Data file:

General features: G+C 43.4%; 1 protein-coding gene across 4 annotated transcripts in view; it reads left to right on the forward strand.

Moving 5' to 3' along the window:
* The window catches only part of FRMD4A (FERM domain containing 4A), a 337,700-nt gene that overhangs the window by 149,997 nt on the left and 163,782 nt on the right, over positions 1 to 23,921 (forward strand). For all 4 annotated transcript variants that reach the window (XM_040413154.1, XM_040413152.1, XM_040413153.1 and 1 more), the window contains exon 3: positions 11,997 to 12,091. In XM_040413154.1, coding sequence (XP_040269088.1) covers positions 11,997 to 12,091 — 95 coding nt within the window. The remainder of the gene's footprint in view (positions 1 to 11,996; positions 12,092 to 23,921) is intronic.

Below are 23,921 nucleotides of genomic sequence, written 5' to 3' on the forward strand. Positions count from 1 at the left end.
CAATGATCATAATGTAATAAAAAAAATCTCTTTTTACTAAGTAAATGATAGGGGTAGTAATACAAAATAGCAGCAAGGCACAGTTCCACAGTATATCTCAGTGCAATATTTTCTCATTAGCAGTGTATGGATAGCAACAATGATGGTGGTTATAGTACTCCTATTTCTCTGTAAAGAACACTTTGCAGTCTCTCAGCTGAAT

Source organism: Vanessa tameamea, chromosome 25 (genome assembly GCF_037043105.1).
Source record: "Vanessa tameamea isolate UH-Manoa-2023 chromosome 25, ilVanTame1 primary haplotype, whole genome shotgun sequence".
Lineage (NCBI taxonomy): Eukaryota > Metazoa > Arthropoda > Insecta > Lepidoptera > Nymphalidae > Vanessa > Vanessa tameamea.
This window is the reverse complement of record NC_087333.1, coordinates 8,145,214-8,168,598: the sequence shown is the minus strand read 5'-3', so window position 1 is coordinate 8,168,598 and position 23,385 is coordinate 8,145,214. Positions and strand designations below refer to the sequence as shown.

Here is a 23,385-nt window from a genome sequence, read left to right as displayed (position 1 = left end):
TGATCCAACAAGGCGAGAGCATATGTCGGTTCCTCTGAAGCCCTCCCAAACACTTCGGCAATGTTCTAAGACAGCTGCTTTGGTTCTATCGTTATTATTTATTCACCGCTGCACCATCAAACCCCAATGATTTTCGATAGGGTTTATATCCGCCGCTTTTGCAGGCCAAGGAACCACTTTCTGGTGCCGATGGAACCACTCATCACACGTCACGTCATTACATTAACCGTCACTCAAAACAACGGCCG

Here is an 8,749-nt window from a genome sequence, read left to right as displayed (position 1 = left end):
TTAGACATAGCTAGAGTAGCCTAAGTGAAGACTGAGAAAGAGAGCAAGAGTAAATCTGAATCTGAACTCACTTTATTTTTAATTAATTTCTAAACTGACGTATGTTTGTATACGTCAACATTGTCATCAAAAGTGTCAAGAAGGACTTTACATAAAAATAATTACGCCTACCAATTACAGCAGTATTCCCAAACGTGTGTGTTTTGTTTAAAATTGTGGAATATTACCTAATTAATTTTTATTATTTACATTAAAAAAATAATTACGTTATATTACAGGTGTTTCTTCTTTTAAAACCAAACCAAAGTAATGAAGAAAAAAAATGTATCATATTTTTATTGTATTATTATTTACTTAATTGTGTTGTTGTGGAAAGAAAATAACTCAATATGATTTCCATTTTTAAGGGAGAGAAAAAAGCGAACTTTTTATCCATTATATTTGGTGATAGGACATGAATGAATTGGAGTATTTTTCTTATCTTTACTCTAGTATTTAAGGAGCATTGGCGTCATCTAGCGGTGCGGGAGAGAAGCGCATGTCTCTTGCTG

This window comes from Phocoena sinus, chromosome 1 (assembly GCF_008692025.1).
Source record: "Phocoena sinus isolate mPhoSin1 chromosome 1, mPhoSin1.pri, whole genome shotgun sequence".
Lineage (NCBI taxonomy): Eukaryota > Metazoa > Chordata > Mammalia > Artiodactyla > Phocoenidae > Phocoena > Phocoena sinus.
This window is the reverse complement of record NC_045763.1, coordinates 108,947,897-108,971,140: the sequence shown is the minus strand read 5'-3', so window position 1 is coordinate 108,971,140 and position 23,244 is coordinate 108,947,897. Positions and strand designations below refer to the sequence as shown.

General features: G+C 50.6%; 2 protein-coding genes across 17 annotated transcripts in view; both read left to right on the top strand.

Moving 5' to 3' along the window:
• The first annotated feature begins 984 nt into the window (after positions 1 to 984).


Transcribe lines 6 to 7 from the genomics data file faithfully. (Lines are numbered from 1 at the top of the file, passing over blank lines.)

Source organism: Vanessa tameamea, chromosome 25 (genome assembly GCF_037043105.1).
Source record: "Vanessa tameamea isolate UH-Manoa-2023 chromosome 25, ilVanTame1 primary haplotype, whole genome shotgun sequence".